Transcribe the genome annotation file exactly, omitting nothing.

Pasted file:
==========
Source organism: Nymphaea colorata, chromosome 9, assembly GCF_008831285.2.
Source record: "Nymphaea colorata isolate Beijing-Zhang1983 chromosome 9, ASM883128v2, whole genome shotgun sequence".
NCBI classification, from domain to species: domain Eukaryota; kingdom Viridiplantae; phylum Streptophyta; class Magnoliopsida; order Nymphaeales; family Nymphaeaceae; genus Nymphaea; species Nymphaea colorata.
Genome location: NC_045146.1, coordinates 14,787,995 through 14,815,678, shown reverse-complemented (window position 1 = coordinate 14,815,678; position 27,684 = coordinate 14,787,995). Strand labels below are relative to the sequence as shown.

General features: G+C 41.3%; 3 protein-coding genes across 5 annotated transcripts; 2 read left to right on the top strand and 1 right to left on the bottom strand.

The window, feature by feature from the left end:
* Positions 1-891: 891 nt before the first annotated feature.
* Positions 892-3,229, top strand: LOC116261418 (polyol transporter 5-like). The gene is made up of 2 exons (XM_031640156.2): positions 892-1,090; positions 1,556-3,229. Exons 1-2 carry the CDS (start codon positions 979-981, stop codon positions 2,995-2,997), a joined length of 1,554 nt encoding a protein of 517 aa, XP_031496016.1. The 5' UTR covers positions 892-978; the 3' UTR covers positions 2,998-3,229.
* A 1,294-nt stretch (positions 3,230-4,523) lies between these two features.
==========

Source organism: Nymphaea colorata, chromosome 9, assembly GCF_008831285.2.
Source record: "Nymphaea colorata isolate Beijing-Zhang1983 chromosome 9, ASM883128v2, whole genome shotgun sequence".
NCBI classification, from domain to species: domain Eukaryota; kingdom Viridiplantae; phylum Streptophyta; class Magnoliopsida; order Nymphaeales; family Nymphaeaceae; genus Nymphaea; species Nymphaea colorata.
Genome location: NC_045146.1, coordinates 14,787,995 through 14,815,678, shown reverse-complemented (window position 1 = coordinate 14,815,678; position 27,684 = coordinate 14,787,995). Strand labels below are relative to the sequence as shown.

General features: G+C 41.3%; 3 protein-coding genes across 5 annotated transcripts; 2 read left to right on the top strand and 1 right to left on the bottom strand.

The window, feature by feature from the left end:
* Positions 1-891: 891 nt before the first annotated feature.
* Positions 892-3,229, top strand: LOC116261418 (polyol transporter 5-like). The gene is made up of 2 exons (XM_031640156.2): positions 892-1,090; positions 1,556-3,229. Exons 1-2 carry the CDS (start codon positions 979-981, stop codon positions 2,995-2,997), a joined length of 1,554 nt encoding a protein of 517 aa, XP_031496016.1. The 5' UTR covers positions 892-978; the 3' UTR covers positions 2,998-3,229.
* A 1,294-nt stretch (positions 3,230-4,523) lies between these two features.